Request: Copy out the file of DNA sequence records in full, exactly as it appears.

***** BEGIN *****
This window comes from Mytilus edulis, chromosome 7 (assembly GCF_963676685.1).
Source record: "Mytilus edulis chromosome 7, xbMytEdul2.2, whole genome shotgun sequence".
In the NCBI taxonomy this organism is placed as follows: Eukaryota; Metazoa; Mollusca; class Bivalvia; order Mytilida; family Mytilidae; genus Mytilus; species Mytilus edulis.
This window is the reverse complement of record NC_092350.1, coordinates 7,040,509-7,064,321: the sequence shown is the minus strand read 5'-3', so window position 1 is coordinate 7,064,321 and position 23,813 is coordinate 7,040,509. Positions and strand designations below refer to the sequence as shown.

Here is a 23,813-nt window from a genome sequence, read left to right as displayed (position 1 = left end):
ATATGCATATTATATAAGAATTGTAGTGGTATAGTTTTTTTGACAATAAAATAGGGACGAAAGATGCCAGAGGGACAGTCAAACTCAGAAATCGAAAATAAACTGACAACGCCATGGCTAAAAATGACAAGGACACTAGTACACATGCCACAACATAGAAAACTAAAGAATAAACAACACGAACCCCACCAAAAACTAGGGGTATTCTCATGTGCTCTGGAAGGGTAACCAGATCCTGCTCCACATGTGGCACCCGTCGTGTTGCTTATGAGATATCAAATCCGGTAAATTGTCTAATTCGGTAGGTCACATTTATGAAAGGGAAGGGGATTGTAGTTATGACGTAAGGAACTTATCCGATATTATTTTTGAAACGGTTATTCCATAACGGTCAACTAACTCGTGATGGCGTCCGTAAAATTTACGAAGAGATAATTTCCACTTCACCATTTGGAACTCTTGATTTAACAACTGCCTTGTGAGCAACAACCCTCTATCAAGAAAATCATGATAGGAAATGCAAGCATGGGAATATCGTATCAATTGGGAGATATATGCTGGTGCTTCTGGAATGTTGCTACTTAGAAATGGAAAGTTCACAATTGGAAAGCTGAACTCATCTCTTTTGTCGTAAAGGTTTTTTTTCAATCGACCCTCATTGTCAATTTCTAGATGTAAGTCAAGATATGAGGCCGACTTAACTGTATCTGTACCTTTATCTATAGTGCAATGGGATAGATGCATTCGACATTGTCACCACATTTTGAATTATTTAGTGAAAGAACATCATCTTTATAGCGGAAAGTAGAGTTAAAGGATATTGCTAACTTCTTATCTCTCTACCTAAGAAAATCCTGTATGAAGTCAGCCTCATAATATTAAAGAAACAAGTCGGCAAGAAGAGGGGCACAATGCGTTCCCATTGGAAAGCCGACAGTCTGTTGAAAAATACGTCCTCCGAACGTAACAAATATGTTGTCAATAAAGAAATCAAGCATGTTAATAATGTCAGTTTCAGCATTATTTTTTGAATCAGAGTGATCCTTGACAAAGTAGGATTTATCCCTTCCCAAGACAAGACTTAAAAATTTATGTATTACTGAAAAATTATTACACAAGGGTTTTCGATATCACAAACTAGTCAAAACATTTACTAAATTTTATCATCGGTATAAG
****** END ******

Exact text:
This window comes from Mytilus edulis, chromosome 7 (assembly GCF_963676685.1).
Source record: "Mytilus edulis chromosome 7, xbMytEdul2.2, whole genome shotgun sequence".
In the NCBI taxonomy this organism is placed as follows: Eukaryota; Metazoa; Mollusca; class Bivalvia; order Mytilida; family Mytilidae; genus Mytilus; species Mytilus edulis.
This window is the reverse complement of record NC_092350.1, coordinates 7,040,509-7,064,321: the sequence shown is the minus strand read 5'-3', so window position 1 is coordinate 7,064,321 and position 23,813 is coordinate 7,040,509. Positions and strand designations below refer to the sequence as shown.

Here is a 23,813-nt window from a genome sequence, read left to right as displayed (position 1 = left end):
ATATGCATATTATATAAGAATTGTAGTGGTATAGTTTTTTTGACAATAAAATAGGGACGAAAGATGCCAGAGGGACAGTCAAACTCAGAAATCGAAAATAAACTGACAACGCCATGGCTAAAAATGACAAGGACACTAGTACACATGCCACAACATAGAAAACTAAAGAATAAACAACACGAACCCCACCAAAAACTAGGGGTATTCTCATGTGCTCTGGAAGGGTAACCAGATCCTGCTCCACATGTGGCACCCGTCGTGTTGCTTATGAGATATCAAATCCGGTAAATTGTCTAATTCGGTAGGTCACATTTATGAAAGGGAAGGGGATTGTAGTTATGACGTAAGGAACTTATCCGATATTATTTTTGAAACGGTTATTCCATAACGGTCAACTAACTCGTGATGGCGTCCGTAAAATTTACGAAGAGATAATTTCCACTTCACCATTTGGAACTCTTGATTTAACAACTGCCTTGTGAGCAACAACCCTCTATCAAGAAAATCATGATAGGAAATGCAAGCATGGGAATATCGTATCAATTGGGAGATATATGCTGGTGCTTCTGGAATGTTGCTACTTAGAAATGGAAAGTTCACAATTGGAAAGCTGAACTCATCTCTTTTGTCGTAAAGGTTTTTTTTCAATCGACCCTCATTGTCAATTTCTAGATGTAAGTCAAGATATGAGGCCGACTTAACTGTATCTGTACCTTTATCTATAGTGCAATGGGATAGATGCATTCGACATTGTCACCACATTTTGAATTATTTAGTGAAAGAACATCATCTTTATAGCGGAAAGTAGAGTTAAAGGATATTGCTAACTTCTTATCTCTCTACCTAAGAAAATCCTGTATGAAGTCAGCCTCATAATATTAAAGAAACAAGTCGGCAAGAAGAGGGGCACAATGCGTTCCCATTGGAAAGCCGACAGTCTGTTGAAAAATACGTCCTCCGAACGTAACAAATATGTTGTCAATAAAGAAATCAAGCATGTTAATAATGTCAGTTTCAGCATTATTTTTTGAATCAGAGTGATCCTTGACAAAGTAGGATTTATCCCTTCCCAAGACAAGACTTAAAAATTTATGTATTACTGAAAAATTATTACACAAGGGTTTTCGATATCACAAACTAGTCAAAACATTTACTAAATTTTATCATCGGTATAAG